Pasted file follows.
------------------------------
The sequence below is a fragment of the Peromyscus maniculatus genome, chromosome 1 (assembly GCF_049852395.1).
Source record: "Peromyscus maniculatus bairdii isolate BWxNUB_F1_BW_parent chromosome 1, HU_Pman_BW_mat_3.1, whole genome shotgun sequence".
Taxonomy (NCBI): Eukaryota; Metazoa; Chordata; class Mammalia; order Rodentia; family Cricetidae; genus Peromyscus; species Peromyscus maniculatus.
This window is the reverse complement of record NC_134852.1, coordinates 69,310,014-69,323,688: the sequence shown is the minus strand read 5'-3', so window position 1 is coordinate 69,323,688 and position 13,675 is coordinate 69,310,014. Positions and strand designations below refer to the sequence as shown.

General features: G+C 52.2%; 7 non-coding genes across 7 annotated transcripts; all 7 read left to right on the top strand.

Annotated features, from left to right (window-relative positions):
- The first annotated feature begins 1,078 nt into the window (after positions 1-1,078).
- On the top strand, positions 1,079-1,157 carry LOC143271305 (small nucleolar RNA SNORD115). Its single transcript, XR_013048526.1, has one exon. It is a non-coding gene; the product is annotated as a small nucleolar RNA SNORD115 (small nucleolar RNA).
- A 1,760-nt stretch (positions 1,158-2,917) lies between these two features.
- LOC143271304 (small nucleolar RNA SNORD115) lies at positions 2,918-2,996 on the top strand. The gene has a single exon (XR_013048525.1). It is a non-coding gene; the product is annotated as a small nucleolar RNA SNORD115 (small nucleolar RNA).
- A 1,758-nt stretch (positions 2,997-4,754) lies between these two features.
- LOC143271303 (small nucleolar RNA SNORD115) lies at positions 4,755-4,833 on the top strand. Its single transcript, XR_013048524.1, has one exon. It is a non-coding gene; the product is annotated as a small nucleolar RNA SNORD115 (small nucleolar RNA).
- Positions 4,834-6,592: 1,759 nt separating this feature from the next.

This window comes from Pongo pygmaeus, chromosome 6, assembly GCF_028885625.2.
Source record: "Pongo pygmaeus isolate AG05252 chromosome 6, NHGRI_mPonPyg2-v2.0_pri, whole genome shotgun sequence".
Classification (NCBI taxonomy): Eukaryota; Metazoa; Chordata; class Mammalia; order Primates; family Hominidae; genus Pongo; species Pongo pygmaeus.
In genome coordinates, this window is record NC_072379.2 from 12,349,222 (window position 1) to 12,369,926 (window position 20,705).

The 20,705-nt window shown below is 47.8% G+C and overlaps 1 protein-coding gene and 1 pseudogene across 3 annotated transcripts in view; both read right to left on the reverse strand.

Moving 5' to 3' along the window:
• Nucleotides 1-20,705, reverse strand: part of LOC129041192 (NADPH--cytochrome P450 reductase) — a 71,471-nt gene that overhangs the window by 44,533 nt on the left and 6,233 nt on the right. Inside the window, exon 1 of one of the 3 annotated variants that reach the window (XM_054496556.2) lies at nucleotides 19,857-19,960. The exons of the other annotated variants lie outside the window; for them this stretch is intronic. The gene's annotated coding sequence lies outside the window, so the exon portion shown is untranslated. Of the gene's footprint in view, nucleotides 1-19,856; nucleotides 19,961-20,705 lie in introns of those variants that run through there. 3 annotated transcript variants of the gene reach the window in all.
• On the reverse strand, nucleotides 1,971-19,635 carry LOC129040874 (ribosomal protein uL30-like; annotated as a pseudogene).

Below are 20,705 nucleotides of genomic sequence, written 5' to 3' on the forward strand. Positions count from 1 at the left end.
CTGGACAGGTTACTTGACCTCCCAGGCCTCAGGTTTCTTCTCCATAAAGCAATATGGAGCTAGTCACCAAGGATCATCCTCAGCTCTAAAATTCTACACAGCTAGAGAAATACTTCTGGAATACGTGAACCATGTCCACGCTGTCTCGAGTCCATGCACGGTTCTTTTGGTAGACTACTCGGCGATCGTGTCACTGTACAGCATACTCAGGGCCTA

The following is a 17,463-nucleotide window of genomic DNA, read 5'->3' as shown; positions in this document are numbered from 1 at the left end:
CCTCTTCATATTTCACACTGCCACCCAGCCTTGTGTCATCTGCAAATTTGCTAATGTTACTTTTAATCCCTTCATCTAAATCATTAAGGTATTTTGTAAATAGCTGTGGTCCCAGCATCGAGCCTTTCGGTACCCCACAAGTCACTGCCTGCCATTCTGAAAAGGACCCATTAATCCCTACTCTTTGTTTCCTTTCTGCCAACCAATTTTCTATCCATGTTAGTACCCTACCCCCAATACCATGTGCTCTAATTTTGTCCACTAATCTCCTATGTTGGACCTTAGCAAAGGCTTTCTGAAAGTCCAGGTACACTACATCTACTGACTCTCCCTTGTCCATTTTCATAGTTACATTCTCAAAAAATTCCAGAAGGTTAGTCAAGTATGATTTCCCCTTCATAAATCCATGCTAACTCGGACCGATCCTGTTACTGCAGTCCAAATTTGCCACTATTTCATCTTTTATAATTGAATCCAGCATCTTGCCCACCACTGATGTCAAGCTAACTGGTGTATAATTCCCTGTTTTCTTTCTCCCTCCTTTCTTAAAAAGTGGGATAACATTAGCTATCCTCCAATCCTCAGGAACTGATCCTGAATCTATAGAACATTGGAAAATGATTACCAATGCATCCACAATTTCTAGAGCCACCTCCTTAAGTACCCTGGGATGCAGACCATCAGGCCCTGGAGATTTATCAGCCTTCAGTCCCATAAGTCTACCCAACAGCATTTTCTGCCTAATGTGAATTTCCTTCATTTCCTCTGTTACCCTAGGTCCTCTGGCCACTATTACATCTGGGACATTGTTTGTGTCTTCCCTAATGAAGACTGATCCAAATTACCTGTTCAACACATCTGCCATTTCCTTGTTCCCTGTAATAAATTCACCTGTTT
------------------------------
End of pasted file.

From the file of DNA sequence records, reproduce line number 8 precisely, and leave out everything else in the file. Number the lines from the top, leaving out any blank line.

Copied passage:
- On the top strand, positions 1,079-1,157 carry LOC143271305 (small nucleolar RNA SNORD115). Its single transcript, XR_013048526.1, has one exon. It is a non-coding gene; the product is annotated as a small nucleolar RNA SNORD115 (small nucleolar RNA).